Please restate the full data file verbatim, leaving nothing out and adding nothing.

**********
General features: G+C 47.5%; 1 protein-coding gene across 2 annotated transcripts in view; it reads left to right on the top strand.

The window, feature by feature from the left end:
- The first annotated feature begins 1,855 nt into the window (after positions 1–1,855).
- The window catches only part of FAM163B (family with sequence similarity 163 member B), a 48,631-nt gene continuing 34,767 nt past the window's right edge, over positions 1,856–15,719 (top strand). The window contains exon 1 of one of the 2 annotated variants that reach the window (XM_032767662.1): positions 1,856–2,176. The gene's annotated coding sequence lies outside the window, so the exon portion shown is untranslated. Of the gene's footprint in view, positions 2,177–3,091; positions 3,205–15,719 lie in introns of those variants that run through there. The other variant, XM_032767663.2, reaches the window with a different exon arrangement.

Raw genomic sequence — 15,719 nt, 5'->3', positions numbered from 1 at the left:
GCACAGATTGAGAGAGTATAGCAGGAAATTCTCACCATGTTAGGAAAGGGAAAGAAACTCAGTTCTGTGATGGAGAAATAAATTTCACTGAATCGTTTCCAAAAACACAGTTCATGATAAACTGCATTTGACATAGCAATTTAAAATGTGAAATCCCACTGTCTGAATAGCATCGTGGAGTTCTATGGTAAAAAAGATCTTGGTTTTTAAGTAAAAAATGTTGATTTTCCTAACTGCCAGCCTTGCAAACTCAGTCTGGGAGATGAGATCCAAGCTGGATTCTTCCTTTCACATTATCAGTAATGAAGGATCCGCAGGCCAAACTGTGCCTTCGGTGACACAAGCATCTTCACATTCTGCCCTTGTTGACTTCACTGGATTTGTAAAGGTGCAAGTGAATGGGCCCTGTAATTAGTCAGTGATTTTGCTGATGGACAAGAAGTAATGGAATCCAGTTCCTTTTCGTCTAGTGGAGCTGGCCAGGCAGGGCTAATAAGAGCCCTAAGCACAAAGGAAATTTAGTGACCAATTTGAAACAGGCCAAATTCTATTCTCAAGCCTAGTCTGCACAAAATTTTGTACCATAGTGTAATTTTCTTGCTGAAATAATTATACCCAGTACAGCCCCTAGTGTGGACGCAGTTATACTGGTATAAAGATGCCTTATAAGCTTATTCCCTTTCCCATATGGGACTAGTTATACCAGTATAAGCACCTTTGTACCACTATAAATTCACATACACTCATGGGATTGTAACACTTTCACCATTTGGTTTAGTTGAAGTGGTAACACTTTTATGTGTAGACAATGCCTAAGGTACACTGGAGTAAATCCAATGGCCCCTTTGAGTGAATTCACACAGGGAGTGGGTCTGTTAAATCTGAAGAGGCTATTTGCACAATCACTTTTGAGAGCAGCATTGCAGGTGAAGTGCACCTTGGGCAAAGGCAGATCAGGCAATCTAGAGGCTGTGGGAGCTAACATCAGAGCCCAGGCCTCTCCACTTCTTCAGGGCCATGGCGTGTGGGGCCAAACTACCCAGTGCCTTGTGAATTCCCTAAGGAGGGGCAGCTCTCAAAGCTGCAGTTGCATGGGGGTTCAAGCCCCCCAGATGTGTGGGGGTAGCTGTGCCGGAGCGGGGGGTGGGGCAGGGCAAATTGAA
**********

General features: G+C 47.5%; 1 protein-coding gene across 2 annotated transcripts in view; it reads left to right on the top strand.

The window, feature by feature from the left end:
- The first annotated feature begins 1,855 nt into the window (after positions 1–1,855).
- The window catches only part of FAM163B (family with sequence similarity 163 member B), a 48,631-nt gene continuing 34,767 nt past the window's right edge, over positions 1,856–15,719 (top strand). The window contains exon 1 of one of the 2 annotated variants that reach the window (XM_032767662.1): positions 1,856–2,176. The gene's annotated coding sequence lies outside the window, so the exon portion shown is untranslated. Of the gene's footprint in view, positions 2,177–3,091; positions 3,205–15,719 lie in introns of those variants that run through there. The other variant, XM_032767663.2, reaches the window with a different exon arrangement.

Raw genomic sequence — 15,719 nt, 5'->3', positions numbered from 1 at the left:
GCACAGATTGAGAGAGTATAGCAGGAAATTCTCACCATGTTAGGAAAGGGAAAGAAACTCAGTTCTGTGATGGAGAAATAAATTTCACTGAATCGTTTCCAAAAACACAGTTCATGATAAACTGCATTTGACATAGCAATTTAAAATGTGAAATCCCACTGTCTGAATAGCATCGTGGAGTTCTATGGTAAAAAAGATCTTGGTTTTTAAGTAAAAAATGTTGATTTTCCTAACTGCCAGCCTTGCAAACTCAGTCTGGGAGATGAGATCCAAGCTGGATTCTTCCTTTCACATTATCAGTAATGAAGGATCCGCAGGCCAAACTGTGCCTTCGGTGACACAAGCATCTTCACATTCTGCCCTTGTTGACTTCACTGGATTTGTAAAGGTGCAAGTGAATGGGCCCTGTAATTAGTCAGTGATTTTGCTGATGGACAAGAAGTAATGGAATCCAGTTCCTTTTCGTCTAGTGGAGCTGGCCAGGCAGGGCTAATAAGAGCCCTAAGCACAAAGGAAATTTAGTGACCAATTTGAAACAGGCCAAATTCTATTCTCAAGCCTAGTCTGCACAAAATTTTGTACCATAGTGTAATTTTCTTGCTGAAATAATTATACCCAGTACAGCCCCTAGTGTGGACGCAGTTATACTGGTATAAAGATGCCTTATAAGCTTATTCCCTTTCCCATATGGGACTAGTTATACCAGTATAAGCACCTTTGTACCACTATAAATTCACATACACTCATGGGATTGTAACACTTTCACCATTTGGTTTAGTTGAAGTGGTAACACTTTTATGTGTAGACAATGCCTAAGGTACACTGGAGTAAATCCAATGGCCCCTTTGAGTGAATTCACACAGGGAGTGGGTCTGTTAAATCTGAAGAGGCTATTTGCACAATCACTTTTGAGAGCAGCATTGCAGGTGAAGTGCACCTTGGGCAAAGGCAGATCAGGCAATCTAGAGGCTGTGGGAGCTAACATCAGAGCCCAGGCCTCTCCACTTCTTCAGGGCCATGGCGTGTGGGGCCAAACTACCCAGTGCCTTGTGAATTCCCTAAGGAGGGGCAGCTCTCAAAGCTGCAGTTGCATGGGGGTTCAAGCCCCCCAGATGTGTGGGGGTAGCTGTGCCGGAGCGGGGGGTGGGGCAGGGCAAATTGAA